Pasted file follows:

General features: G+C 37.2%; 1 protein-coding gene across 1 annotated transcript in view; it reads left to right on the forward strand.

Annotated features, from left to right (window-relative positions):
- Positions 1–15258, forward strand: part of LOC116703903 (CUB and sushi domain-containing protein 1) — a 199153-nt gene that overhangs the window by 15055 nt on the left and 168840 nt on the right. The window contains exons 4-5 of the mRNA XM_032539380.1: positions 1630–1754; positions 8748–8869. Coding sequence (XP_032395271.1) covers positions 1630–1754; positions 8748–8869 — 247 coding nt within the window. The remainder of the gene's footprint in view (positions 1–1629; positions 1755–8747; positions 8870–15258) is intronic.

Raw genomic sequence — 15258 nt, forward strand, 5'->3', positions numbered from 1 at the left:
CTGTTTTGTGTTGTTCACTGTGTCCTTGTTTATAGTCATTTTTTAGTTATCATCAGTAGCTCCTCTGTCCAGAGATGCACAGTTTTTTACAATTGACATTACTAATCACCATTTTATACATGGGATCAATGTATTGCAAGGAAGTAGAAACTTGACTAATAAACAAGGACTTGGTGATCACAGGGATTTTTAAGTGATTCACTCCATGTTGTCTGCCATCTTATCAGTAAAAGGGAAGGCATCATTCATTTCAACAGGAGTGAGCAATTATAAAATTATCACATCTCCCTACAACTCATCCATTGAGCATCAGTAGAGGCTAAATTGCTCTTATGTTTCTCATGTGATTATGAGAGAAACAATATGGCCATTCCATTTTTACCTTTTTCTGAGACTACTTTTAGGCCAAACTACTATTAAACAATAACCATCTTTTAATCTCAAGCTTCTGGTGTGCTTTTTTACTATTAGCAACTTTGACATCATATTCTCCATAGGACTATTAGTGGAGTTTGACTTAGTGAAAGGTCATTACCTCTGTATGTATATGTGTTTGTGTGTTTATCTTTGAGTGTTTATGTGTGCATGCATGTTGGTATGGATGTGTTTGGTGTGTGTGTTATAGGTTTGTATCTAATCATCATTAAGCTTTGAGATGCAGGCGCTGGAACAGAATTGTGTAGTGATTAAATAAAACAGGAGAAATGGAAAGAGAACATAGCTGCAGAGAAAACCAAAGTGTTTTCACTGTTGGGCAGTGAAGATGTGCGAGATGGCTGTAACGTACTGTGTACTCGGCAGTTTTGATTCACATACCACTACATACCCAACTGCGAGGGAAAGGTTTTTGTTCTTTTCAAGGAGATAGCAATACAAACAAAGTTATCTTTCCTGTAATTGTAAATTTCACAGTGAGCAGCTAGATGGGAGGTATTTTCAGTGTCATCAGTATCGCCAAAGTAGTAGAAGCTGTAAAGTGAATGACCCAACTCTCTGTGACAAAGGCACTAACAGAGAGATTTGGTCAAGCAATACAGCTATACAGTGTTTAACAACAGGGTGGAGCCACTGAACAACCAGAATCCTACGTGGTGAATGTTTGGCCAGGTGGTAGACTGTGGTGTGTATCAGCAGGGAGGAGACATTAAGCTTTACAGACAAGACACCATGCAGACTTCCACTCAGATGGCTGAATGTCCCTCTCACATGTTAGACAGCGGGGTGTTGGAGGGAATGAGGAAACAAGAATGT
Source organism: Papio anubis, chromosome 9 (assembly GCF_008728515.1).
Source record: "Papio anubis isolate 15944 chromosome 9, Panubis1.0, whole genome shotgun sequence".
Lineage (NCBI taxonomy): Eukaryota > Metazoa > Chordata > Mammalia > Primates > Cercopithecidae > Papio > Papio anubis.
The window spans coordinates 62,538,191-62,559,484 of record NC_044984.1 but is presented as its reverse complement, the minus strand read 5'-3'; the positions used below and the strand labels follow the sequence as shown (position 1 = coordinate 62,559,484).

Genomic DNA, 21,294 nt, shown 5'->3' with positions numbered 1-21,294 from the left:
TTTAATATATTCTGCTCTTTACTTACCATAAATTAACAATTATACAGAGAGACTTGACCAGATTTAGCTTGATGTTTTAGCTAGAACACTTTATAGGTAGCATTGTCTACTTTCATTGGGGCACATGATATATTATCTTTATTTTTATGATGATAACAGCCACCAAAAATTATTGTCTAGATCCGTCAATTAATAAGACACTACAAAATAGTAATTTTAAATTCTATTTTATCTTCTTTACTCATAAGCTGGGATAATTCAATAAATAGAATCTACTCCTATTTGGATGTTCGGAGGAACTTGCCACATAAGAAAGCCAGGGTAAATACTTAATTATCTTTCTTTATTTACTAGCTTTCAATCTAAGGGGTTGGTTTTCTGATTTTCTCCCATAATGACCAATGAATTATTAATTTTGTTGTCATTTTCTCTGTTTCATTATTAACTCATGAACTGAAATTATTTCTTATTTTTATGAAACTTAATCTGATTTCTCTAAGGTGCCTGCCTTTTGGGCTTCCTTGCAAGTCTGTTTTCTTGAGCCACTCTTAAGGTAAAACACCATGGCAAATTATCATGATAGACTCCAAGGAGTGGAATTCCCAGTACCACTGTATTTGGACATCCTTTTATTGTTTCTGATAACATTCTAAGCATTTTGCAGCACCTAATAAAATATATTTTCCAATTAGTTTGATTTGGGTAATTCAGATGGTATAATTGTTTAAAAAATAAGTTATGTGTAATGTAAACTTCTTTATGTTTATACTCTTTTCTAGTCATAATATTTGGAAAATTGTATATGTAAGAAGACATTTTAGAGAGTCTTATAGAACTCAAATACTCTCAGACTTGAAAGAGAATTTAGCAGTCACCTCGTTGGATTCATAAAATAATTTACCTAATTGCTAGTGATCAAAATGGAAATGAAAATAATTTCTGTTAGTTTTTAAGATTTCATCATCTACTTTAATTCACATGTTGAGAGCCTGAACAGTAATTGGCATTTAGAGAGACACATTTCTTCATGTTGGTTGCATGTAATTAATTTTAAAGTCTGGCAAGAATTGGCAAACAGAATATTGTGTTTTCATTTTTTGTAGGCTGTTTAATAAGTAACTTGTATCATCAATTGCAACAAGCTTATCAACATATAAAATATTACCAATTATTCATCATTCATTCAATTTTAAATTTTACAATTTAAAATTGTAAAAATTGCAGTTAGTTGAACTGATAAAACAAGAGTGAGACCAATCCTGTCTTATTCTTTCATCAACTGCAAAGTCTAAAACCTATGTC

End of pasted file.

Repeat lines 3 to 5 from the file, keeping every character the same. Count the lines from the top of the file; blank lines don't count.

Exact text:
- Positions 1–15258, forward strand: part of LOC116703903 (CUB and sushi domain-containing protein 1) — a 199153-nt gene that overhangs the window by 15055 nt on the left and 168840 nt on the right. The window contains exons 4-5 of the mRNA XM_032539380.1: positions 1630–1754; positions 8748–8869. Coding sequence (XP_032395271.1) covers positions 1630–1754; positions 8748–8869 — 247 coding nt within the window. The remainder of the gene's footprint in view (positions 1–1629; positions 1755–8747; positions 8870–15258) is intronic.

Raw genomic sequence — 15258 nt, forward strand, 5'->3', positions numbered from 1 at the left:
CTGTTTTGTGTTGTTCACTGTGTCCTTGTTTATAGTCATTTTTTAGTTATCATCAGTAGCTCCTCTGTCCAGAGATGCACAGTTTTTTACAATTGACATTACTAATCACCATTTTATACATGGGATCAATGTATTGCAAGGAAGTAGAAACTTGACTAATAAACAAGGACTTGGTGATCACAGGGATTTTTAAGTGATTCACTCCATGTTGTCTGCCATCTTATCAGTAAAAGGGAAGGCATCATTCATTTCAACAGGAGTGAGCAATTATAAAATTATCACATCTCCCTACAACTCATCCATTGAGCATCAGTAGAGGCTAAATTGCTCTTATGTTTCTCATGTGATTATGAGAGAAACAATATGGCCATTCCATTTTTACCTTTTTCTGAGACTACTTTTAGGCCAAACTACTATTAAACAATAACCATCTTTTAATCTCAAGCTTCTGGTGTGCTTTTTTACTATTAGCAACTTTGACATCATATTCTCCATAGGACTATTAGTGGAGTTTGACTTAGTGAAAGGTCATTACCTCTGTATGTATATGTGTTTGTGTGTTTATCTTTGAGTGTTTATGTGTGCATGCATGTTGGTATGGATGTGTTTGGTGTGTGTGTTATAGGTTTGTATCTAATCATCATTAAGCTTTGAGATGCAGGCGCTGGAACAGAATTGTGTAGTGATTAAATAAAACAGGAGAAATGGAAAGAGAACATAGCTGCAGAGAAAACCAAAGTGTTTTCACTGTTGGGCAGTGAAGATGTGCGAGATGGCTGTAACGTACTGTGTACTCGGCAGTTTTGATTCACATACCACTACATACCCAACTGCGAGGGAAAGGTTTTTGTTCTTTTCAAGGAGATAGCAATACAAACAAAGTTATCTTTCCTGTAATTGTAAATTTCACAGTGAGCAGCTAGATGGGAGGTATTTTCAGTGTCATCAGTATCGCCAAAGTAGTAGAAGCTGTAAAGTGAATGACCCAACTCTCTGTGACAAAGGCACTAACAGAGAGATTTGGTCAAGCAATACAGCTATACAGTGTTTAACAACAGGGTGGAGCCACTGAACAACCAGAATCCTACGTGGTGAATGTTTGGCCAGGTGGTAGACTGTGGTGTGTATCAGCAGGGAGGAGACATTAAGCTTTACAGACAAGACACCATGCAGACTTCCACTCAGATGGCTGAATGTCCCTCTCACATGTTAGACAGCGGGGTGTTGGAGGGAATGAGGAAACAAGAATGT